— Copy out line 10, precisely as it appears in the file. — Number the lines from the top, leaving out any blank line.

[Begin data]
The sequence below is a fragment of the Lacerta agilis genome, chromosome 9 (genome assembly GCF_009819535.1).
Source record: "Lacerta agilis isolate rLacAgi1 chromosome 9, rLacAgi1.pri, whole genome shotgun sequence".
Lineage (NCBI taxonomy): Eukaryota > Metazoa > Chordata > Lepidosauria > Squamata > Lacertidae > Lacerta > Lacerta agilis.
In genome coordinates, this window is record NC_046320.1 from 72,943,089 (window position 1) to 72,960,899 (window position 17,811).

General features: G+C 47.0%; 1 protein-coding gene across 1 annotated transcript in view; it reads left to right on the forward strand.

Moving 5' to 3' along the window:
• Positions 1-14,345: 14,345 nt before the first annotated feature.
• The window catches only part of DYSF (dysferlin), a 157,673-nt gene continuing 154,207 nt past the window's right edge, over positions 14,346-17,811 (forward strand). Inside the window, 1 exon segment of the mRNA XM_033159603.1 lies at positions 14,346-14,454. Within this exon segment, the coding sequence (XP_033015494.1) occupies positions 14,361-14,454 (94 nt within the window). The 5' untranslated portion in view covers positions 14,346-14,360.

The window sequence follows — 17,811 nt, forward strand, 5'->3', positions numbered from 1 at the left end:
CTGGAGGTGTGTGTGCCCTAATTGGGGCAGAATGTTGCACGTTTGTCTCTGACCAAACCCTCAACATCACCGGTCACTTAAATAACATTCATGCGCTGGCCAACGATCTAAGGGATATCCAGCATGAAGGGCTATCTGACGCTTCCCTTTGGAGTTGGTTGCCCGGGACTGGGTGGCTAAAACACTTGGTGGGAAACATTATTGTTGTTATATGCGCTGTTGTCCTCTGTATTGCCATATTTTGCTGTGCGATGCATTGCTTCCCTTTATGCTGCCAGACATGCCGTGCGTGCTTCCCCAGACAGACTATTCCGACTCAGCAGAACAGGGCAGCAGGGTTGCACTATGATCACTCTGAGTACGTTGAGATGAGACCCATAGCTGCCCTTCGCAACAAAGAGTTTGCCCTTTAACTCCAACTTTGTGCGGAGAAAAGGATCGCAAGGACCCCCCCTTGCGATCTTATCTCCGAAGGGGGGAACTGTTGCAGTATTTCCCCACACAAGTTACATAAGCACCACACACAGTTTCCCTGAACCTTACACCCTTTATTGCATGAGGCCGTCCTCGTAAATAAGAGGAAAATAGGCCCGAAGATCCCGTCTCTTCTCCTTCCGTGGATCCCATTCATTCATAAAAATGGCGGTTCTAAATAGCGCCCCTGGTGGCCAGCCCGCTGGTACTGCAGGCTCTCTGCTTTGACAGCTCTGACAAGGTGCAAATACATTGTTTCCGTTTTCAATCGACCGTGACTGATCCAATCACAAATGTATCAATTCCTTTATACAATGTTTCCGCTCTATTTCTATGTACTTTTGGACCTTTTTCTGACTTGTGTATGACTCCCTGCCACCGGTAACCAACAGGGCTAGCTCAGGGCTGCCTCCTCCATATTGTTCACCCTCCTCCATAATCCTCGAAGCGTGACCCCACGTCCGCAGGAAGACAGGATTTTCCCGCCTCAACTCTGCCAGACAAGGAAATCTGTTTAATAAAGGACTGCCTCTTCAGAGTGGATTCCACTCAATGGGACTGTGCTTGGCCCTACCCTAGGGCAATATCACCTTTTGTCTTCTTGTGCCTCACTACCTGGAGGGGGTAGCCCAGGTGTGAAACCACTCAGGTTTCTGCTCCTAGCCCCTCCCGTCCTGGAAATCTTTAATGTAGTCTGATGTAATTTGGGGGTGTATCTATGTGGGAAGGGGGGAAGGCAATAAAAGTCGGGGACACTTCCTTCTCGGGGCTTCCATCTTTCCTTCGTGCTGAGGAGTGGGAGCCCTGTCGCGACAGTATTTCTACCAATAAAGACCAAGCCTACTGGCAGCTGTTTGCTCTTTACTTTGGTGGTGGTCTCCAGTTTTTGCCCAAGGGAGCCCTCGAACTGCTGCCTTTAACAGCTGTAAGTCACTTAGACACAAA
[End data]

CTGGAGGTGTGTGTGCCCTAATTGGGGCAGAATGTTGCACGTTTGTCTCTGACCAAACCCTCAACATCACCGGTCACTTAAATAACATTCATGCGCTGGCCAACGATCTAAGGGATATCCAGCATGAAGGGCTATCTGACGCTTCCCTTTGGAGTTGGTTGCCCGGGACTGGGTGGCTAAAACACTTGGTGGGAAACATTATTGTTGTTATATGCGCTGTTGTCCTCTGTATTGCCATATTTTGCTGTGCGATGCATTGCTTCCCTTTATGCTGCCAGACATGCCGTGCGTGCTTCCCCAGACAGACTATTCCGACTCAGCAGAACAGGGCAGCAGGGTTGCACTATGATCACTCTGAGTACGTTGAGATGAGACCCATAGCTGCCCTTCGCAACAAAGAGTTTGCCCTTTAACTCCAACTTTGTGCGGAGAAAAGGATCGCAAGGACCCCCCCTTGCGATCTTATCTCCGAAGGGGGGAACTGTTGCAGTATTTCCCCACACAAGTTACATAAGCACCACACACAGTTTCCCTGAACCTTACACCCTTTATTGCATGAGGCCGTCCTCGTAAATAAGAGGAAAATAGGCCCGAAGATCCCGTCTCTTCTCCTTCCGTGGATCCCATTCATTCATAAAAATGGCGGTTCTAAATAGCGCCCCTGGTGGCCAGCCCGCTGGTACTGCAGGCTCTCTGCTTTGACAGCTCTGACAAGGTGCAAATACATTGTTTCCGTTTTCAATCGACCGTGACTGATCCAATCACAAATGTATCAATTCCTTTATACAATGTTTCCGCTCTATTTCTATGTACTTTTGGACCTTTTTCTGACTTGTGTATGACTCCCTGCCACCGGTAACCAACAGGGCTAGCTCAGGGCTGCCTCCTCCATATTGTTCACCCTCCTCCATAATCCTCGAAGCGTGACCCCACGTCCGCAGGAAGACAGGATTTTCCCGCCTCAACTCTGCCAGACAAGGAAATCTGTTTAATAAAGGACTGCCTCTTCAGAGTGGATTCCACTCAATGGGACTGTGCTTGGCCCTACCCTAGGGCAATATCACCTTTTGTCTTCTTGTGCCTCACTACCTGGAGGGGGTAGCCCAGGTGTGAAACCACTCAGGTTTCTGCTCCTAGCCCCTCCCGTCCTGGAAATCTTTAATGTAGTCTGATGTAATTTGGGGGTGTATCTATGTGGGAAGGGGGGAAGGCAATAAAAGTCGGGGACACTTCCTTCTCGGGGCTTCCATCTTTCCTTCGTGCTGAGGAGTGGGAGCCCTGTCGCGACAGTATTTCTACCAATAAAGACCAAGCCTACTGGCAGCTGTTTGCTCTTTACTTTGGTGGTGGTCTCCAGTTTTTGCCCAAGGGAGCCCTCGAACTGCTGCCTTTAACAGCTGTAAGTCACTTAGACACAAA